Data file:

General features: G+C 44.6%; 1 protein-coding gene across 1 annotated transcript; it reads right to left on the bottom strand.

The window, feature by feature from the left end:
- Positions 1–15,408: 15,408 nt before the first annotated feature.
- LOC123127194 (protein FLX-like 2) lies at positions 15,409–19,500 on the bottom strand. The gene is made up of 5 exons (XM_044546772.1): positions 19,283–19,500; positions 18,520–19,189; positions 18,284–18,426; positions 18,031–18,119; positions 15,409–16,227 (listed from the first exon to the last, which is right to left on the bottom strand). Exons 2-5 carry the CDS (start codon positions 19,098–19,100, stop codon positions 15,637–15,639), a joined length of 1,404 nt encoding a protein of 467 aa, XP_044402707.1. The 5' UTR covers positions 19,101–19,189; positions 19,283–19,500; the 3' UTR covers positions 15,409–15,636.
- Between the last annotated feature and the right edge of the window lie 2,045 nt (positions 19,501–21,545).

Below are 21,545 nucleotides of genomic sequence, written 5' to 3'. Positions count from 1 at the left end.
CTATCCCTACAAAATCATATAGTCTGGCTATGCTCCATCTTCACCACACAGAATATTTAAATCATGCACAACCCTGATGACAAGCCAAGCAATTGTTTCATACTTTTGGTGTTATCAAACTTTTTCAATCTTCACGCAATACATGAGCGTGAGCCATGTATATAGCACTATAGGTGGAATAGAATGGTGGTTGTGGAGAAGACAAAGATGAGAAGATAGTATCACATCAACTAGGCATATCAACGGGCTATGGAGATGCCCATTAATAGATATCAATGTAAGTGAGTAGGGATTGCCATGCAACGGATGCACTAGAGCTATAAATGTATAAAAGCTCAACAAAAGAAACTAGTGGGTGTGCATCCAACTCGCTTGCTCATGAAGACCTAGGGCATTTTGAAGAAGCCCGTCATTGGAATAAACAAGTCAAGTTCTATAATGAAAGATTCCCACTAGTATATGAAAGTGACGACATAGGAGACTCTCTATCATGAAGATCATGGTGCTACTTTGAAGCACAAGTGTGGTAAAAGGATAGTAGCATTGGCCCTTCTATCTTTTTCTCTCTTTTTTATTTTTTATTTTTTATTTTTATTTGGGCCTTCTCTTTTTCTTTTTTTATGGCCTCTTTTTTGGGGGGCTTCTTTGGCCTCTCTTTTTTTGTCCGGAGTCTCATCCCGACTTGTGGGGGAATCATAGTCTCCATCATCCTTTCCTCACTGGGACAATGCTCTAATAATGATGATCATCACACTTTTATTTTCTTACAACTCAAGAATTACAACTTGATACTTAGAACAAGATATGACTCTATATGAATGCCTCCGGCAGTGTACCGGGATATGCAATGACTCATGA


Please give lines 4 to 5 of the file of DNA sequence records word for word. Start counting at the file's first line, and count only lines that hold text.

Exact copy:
- LOC123127194 (protein FLX-like 2) lies at positions 15,409–19,500 on the bottom strand. The gene is made up of 5 exons (XM_044546772.1): positions 19,283–19,500; positions 18,520–19,189; positions 18,284–18,426; positions 18,031–18,119; positions 15,409–16,227 (listed from the first exon to the last, which is right to left on the bottom strand). Exons 2-5 carry the CDS (start codon positions 19,098–19,100, stop codon positions 15,637–15,639), a joined length of 1,404 nt encoding a protein of 467 aa, XP_044402707.1. The 5' UTR covers positions 19,101–19,189; positions 19,283–19,500; the 3' UTR covers positions 15,409–15,636.
- Between the last annotated feature and the right edge of the window lie 2,045 nt (positions 19,501–21,545).